Find out your professional interests…

English Literature graduate Kayleigh describes for us her approach to exploring her career ideas while studying for her degree.

Kayleigh’s current role: Graduate Management Development Programme at Sheffield Hallam University

A two-year programme to train people as managers in Higher Education, whilst developing their understanding of different areas of the University.

Previous role: Careers and Employment Graduate Intern at Sheffield Hallam University

An 11 month internship supporting employability programme, events, workshops and assisting with other tasks as required.

 

As an English literature student I spent a lot of my degree worrying about what I would do at the end: what job did I want, would my degree get me there, did I have enough experience?

Subsequently I gathered work experience in a variety of areas, exploring options such as journalism, teaching and the voluntary sector whilst complementing this with help from the Careers and Employment service. It’s fair to say that I took a scattered approach to work experience, finding roles in many areas of work that I thought I might pursue (to see some of the work I undertook at university view my LinkedIn profile).

As a result, I did find a career path that I wanted to follow in the remarkably quick time of two years at university: I realised that I wanted to go into management, preferably in Higher Education (universities).

All of my work experience provided benefits in one way or another during my graduate job search. I developed specific skills, such as writing for charities, mentoring and teaching alongside softer skills, like public speaking, engaging different audiences and initiative at work. None of these have been irrelevant despite the fact that they weren’t obviously in a management context, however they all developed skills that are valuable in the workplace, beneficial regardless of what career you choose.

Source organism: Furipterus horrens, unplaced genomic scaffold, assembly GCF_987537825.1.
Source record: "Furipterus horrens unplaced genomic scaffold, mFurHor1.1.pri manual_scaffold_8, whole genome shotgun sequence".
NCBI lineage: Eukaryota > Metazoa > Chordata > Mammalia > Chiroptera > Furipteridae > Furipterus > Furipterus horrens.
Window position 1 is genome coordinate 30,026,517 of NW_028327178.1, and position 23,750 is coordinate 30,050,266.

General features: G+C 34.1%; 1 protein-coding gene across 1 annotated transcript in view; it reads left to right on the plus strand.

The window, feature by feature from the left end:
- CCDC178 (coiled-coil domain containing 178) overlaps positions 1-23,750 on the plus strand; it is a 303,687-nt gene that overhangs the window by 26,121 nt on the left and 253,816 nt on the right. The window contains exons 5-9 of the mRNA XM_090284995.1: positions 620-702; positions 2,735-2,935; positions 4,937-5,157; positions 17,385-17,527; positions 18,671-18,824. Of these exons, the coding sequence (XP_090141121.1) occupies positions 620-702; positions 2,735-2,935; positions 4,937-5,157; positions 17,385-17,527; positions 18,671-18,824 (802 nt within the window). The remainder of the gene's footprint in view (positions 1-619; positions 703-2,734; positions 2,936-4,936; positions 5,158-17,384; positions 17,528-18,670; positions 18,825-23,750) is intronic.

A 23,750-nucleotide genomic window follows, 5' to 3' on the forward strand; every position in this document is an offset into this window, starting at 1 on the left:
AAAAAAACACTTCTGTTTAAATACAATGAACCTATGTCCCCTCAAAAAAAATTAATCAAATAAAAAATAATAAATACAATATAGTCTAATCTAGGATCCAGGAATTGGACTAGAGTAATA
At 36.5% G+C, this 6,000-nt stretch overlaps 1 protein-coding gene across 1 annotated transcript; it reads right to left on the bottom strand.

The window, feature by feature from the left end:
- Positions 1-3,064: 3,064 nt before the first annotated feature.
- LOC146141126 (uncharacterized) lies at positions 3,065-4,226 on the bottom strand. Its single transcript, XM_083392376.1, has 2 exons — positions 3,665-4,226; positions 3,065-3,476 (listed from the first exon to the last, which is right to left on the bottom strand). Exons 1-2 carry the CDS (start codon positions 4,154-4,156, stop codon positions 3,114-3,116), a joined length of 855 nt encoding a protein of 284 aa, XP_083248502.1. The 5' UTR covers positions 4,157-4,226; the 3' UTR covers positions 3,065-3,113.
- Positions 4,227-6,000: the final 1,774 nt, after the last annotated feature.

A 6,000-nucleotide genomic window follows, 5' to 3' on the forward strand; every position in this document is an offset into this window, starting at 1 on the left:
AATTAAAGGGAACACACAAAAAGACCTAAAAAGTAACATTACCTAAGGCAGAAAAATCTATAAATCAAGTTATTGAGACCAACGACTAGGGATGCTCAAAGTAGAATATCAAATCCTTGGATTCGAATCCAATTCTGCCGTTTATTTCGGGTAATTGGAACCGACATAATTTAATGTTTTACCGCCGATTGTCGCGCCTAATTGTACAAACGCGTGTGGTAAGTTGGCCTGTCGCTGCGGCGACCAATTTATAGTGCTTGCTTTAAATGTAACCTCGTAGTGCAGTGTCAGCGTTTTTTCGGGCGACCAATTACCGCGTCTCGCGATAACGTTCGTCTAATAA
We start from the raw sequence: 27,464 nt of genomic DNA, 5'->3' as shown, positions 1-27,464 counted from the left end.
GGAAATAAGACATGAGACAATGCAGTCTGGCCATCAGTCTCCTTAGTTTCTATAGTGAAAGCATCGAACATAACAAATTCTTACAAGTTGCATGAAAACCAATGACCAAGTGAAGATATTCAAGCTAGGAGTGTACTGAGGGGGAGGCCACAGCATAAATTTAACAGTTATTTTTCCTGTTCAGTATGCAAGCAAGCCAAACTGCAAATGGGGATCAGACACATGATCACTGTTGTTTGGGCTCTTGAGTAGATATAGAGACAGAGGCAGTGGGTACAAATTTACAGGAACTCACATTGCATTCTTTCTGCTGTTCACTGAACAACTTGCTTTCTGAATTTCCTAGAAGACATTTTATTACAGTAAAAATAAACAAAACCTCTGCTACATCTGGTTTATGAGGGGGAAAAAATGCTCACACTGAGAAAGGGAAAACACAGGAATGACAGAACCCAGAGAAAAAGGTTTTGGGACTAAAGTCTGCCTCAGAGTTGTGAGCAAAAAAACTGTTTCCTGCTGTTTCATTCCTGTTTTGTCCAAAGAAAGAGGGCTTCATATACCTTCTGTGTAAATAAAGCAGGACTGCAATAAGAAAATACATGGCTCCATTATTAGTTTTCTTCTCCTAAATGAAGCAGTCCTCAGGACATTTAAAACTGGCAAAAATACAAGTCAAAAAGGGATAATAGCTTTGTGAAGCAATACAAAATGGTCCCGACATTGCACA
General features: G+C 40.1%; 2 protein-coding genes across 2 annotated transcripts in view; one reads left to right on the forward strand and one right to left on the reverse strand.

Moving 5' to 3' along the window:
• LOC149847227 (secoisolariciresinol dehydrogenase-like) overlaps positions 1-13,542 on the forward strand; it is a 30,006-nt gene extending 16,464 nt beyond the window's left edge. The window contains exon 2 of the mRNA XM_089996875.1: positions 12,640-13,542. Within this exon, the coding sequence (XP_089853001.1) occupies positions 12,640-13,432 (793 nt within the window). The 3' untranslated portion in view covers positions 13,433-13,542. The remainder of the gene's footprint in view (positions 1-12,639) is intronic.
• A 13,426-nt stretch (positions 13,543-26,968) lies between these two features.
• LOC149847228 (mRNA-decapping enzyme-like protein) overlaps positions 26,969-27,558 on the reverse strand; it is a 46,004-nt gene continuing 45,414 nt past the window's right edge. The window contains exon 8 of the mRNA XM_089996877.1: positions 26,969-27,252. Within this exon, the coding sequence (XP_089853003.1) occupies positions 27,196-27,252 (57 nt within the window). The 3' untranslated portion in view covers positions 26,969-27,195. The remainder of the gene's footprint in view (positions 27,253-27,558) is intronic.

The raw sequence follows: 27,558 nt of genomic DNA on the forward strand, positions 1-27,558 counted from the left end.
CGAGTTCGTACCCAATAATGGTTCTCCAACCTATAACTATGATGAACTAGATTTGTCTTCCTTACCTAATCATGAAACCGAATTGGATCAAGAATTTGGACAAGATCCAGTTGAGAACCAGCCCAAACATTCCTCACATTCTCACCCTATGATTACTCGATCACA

In fact, when reflecting on small pieces of work that I have done I can now see how it links into my current role on the Graduate Management Development Programme.

For instance, when I was in my final year at university I was participating in the Career Impact Scheme (a programme of employability skills sessions designed by the Careers and Employment team to aid students with their graduate job search). On this programme we had a social media talk which particularly interested me and led to some voluntary social media work that I took on outside of my degree; this in turn supported my recruitment process for my internship (which preferred candidates to have some social media experience) and the internship subsequently strongly reinforced my application for the Graduate Management Development Programme.

The reason for all this? To encourage you to find out your professional interests whilst you have access to the opportunities around the city, the support from the Careers and Employment team and the luxury of not needing a job immediately.

University is undoubtedly a busy time but you can get some flexible work experiences volunteering since the majority of organisations will work around your assignments and exams, which will put you steps ahead of other graduates when it comes around to applying for jobs.

It is possible to balance both university life and improving your employability so have a go- if you need a kick start then why not book an appointment with a Careers Adviser to talk through what possible careers options you have, or with an Employment Adviser to look for opportunities suitable for you?